Globally nearly 7 million people suffer from consequences of spinal cord injury. Many years of research using animal models lead to the development of current spinal cord injury (SCI) rehabilitation methods, including the epidural spinal cord (ES) stimulation. ES stimulation has been shown to evoke rhythmic locomotor activity in rats, cats and humans, including humans with clinically complete SCI. However, the evoked rhythmic motor patterns do not permit full weight support and often demonstrate non-physiological co-activation of antagonists, atypical locomotor kinematics and muscle synergies, i.e. groups of muscles activated together and producing basic activity patterns that reflect the modular organization of the locomotor control system. Further progress of the promising ES therapies requires a thorough understanding of the mechanisms underlying generation of distinct kinematic and muscle synergies during walking activated by ES of the spinal cord. The overall goal of this project is to determine the contribution of motion-dependent afferent pathways, selected ascending and descending pathways in the spinocerebellar loop, and the central pattern generator (CPG) circuitry to the generation of the distinct kinematic and muscle synergies during normal walking and ES-activated walking in cats with intact and partially transected spinal cord. This goal will be accomplished in experimental and neuromechanical computational studies performed in close collaboration among 4 research groups (Georgia Institute of Technology; Karolinska Institute, Sweden; Drexel University and Pavlov Institute of Physiology, Russia).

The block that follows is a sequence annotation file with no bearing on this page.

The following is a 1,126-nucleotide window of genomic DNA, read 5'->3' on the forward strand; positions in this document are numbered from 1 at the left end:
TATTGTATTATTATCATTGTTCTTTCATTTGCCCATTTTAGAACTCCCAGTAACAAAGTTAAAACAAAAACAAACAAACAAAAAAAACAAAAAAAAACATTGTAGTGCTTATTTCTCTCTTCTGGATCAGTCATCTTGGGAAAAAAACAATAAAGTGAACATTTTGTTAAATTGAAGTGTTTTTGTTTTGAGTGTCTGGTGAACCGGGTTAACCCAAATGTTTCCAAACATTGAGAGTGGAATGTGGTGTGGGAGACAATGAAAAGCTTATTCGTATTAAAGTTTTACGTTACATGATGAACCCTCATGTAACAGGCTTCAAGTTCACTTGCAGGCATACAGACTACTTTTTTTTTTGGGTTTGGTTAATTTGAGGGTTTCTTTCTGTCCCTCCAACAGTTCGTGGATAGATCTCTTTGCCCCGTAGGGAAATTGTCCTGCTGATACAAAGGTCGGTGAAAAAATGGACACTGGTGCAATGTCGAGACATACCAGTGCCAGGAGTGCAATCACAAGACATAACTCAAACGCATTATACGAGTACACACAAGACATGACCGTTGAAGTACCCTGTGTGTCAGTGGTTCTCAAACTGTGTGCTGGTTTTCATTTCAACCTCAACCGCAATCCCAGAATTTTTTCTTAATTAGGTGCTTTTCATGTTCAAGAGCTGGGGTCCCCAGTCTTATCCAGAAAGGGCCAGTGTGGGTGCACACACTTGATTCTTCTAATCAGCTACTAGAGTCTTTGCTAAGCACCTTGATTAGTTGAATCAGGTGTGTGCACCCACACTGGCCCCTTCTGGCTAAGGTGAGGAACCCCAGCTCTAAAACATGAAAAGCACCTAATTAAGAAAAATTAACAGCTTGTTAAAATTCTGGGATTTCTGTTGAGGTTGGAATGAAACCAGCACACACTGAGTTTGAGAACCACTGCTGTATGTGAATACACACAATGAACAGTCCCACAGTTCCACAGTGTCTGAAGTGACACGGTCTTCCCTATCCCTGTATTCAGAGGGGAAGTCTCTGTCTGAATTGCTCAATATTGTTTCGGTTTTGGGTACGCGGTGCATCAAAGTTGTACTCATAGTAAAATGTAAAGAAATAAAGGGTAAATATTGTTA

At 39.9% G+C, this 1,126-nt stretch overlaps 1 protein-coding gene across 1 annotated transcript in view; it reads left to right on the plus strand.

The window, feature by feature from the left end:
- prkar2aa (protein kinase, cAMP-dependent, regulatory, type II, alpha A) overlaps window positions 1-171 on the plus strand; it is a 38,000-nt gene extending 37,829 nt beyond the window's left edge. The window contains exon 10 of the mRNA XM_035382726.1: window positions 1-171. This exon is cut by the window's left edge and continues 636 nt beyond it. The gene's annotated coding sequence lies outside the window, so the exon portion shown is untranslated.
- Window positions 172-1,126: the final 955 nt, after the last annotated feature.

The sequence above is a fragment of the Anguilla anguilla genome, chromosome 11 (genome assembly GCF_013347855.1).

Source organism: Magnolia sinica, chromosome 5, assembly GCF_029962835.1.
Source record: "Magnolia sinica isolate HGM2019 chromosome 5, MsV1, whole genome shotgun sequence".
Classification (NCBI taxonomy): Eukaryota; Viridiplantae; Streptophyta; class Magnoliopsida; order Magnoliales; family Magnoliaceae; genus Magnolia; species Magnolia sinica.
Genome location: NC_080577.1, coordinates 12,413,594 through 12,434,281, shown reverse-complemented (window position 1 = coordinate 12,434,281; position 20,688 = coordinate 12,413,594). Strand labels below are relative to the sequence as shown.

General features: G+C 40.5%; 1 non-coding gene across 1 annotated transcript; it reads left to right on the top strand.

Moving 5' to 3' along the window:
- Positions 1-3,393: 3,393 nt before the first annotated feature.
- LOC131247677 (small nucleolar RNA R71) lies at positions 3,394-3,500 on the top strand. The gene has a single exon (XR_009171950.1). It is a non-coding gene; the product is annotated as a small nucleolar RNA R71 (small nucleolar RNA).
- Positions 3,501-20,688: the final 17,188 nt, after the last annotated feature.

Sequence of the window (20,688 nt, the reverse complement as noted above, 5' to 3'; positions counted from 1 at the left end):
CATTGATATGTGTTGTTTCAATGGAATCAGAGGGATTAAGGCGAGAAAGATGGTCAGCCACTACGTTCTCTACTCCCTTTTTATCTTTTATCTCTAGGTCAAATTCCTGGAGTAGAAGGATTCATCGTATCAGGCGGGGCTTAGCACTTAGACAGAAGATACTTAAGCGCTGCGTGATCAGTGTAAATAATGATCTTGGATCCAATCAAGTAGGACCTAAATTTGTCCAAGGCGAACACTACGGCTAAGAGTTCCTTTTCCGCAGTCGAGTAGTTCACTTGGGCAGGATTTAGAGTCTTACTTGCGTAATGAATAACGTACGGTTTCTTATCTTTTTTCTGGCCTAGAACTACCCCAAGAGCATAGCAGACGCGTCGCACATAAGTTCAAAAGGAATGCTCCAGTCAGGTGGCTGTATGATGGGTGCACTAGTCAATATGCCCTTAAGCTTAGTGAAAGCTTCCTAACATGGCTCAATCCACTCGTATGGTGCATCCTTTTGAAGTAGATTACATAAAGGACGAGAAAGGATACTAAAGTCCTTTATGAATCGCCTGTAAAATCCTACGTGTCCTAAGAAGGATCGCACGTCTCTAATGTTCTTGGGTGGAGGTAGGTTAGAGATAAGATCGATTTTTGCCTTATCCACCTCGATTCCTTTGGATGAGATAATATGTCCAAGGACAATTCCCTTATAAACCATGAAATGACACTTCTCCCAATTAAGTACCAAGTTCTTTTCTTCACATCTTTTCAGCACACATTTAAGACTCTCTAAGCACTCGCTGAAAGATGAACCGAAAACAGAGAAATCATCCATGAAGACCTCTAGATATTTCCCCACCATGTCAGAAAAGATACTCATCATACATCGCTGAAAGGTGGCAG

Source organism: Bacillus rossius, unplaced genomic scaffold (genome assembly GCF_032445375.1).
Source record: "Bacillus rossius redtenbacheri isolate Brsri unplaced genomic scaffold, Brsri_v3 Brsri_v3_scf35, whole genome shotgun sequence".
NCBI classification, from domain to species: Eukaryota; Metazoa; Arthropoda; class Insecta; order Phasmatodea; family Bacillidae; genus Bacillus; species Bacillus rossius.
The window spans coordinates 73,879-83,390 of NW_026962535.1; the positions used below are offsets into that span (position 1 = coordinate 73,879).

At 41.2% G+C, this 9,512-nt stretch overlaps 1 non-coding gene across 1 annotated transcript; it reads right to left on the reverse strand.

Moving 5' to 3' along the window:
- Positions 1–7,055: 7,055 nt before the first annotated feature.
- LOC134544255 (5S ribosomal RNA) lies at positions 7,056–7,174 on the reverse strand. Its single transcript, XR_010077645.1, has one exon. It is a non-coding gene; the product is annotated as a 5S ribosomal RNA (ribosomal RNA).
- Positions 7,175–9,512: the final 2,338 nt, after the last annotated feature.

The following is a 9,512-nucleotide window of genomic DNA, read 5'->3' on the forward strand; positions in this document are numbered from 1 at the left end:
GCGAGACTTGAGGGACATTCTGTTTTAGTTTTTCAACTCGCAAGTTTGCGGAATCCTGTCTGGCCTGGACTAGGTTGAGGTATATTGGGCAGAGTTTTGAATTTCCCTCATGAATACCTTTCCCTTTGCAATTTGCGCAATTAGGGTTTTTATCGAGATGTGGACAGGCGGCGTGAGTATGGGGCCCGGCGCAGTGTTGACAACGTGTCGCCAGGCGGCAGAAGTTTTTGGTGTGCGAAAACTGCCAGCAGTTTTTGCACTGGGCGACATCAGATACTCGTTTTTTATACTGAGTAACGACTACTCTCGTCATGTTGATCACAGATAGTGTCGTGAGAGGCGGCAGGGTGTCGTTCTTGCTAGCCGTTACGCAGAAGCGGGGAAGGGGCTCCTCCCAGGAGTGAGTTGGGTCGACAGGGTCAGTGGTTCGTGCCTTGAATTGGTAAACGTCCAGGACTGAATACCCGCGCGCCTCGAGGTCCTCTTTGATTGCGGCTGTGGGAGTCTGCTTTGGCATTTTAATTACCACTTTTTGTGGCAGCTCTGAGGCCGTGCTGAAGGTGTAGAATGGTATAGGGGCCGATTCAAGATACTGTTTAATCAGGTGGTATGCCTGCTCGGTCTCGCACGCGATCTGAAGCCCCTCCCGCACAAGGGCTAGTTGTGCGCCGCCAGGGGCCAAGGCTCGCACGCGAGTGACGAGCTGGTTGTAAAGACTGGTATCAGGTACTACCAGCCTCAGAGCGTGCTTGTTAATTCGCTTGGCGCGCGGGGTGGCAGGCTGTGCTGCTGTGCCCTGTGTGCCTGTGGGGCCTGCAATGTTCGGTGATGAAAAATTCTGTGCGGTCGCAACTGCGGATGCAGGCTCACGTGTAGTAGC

In Aim 1 we will determine kinematic and muscle synergies during forward walking in the decerebrate cat whose locomotion is activated by ES or by commands from the brain (stimulation of the mesencephalic locomotor region, MLR), and compare them with the synergies generated by a neuromechanical model of hindlimb locomotion.
In Aim 2 we will determine characteristics of activity patterns of individual spinal interneurons in the lumbosacral enlargement during MLR-evoked and ES-evoked walking in the decerebrate cat and use the neuromechanical computational model to reproduce and explain the recorded patterns and their differences.
In Aim 3 we will determine characteristics of activity patterns of neurons in selected ascending and descending pathways in the spinocerebellar loop during MLR- and ES-evoked locomotion and investigate their effects on locomotor kinematic and muscle synergies in a neuromechanical model of hindlimb locomotion.
Aim 4 will determine effects of opening the spinocerebellar loop using a reversible dorsal hemisection of the spinal cord (rDHS, produced by cooling the dorsal half of spinal pathways at the low thoracic level) on kinematic and muscle synergies, as well as on characteristics of activity patterns of the same individual spinal interneurons during MLR-evoked and ES-evoked walking. We anticipate that this study will improve our understanding of how ES, sensory and supraspinal inputs, and CPG contribute to kinematic and muscle synergies during locomotion and thus will provide scientific basis for improvement of ES- stimulation therapies.
Epidural spinal cord (ES) stimulation is the only therapeutic intervention that can evoke rhythmic locomotor activity in individuals with clinically complete spinal cord injury. However, these rhythmic motor patterns do not permit full weight support and often demonstrate non-physiological co-activation of antagonists, atypical walking kinematics and muscle activity patterns. This project will investigate the mechanisms responsible for the generation of these motor patterns with the goal of providing a scientific basis for improvement of ES-stimulation therapies.
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